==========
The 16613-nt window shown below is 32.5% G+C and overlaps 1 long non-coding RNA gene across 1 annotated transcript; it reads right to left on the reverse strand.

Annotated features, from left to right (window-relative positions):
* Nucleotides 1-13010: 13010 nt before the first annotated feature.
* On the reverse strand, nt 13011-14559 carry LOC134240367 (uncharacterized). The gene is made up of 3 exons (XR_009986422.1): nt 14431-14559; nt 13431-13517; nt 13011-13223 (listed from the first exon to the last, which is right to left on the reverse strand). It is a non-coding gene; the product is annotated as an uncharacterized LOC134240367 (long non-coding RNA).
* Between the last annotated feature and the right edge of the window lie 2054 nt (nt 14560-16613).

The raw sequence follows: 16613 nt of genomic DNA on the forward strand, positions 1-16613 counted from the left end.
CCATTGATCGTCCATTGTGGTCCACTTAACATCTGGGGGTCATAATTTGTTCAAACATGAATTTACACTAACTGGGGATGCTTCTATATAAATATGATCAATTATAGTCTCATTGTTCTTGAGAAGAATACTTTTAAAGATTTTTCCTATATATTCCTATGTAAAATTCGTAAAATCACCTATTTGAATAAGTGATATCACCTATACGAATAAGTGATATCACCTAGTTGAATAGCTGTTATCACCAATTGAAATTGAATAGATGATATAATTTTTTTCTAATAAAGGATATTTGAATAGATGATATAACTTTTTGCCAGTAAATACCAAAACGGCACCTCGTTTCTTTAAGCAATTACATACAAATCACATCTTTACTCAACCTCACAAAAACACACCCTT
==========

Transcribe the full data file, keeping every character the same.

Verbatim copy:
The 16613-nt window shown below is 32.5% G+C and overlaps 1 long non-coding RNA gene across 1 annotated transcript; it reads right to left on the reverse strand.

Annotated features, from left to right (window-relative positions):
* Nucleotides 1-13010: 13010 nt before the first annotated feature.
* On the reverse strand, nt 13011-14559 carry LOC134240367 (uncharacterized). The gene is made up of 3 exons (XR_009986422.1): nt 14431-14559; nt 13431-13517; nt 13011-13223 (listed from the first exon to the last, which is right to left on the reverse strand). It is a non-coding gene; the product is annotated as an uncharacterized LOC134240367 (long non-coding RNA).
* Between the last annotated feature and the right edge of the window lie 2054 nt (nt 14560-16613).

The raw sequence follows: 16613 nt of genomic DNA on the forward strand, positions 1-16613 counted from the left end.
CCATTGATCGTCCATTGTGGTCCACTTAACATCTGGGGGTCATAATTTGTTCAAACATGAATTTACACTAACTGGGGATGCTTCTATATAAATATGATCAATTATAGTCTCATTGTTCTTGAGAAGAATACTTTTAAAGATTTTTCCTATATATTCCTATGTAAAATTCGTAAAATCACCTATTTGAATAAGTGATATCACCTATACGAATAAGTGATATCACCTAGTTGAATAGCTGTTATCACCAATTGAAATTGAATAGATGATATAATTTTTTTCTAATAAAGGATATTTGAATAGATGATATAACTTTTTGCCAGTAAATACCAAAACGGCACCTCGTTTCTTTAAGCAATTACATACAAATCACATCTTTACTCAACCTCACAAAAACACACCCTT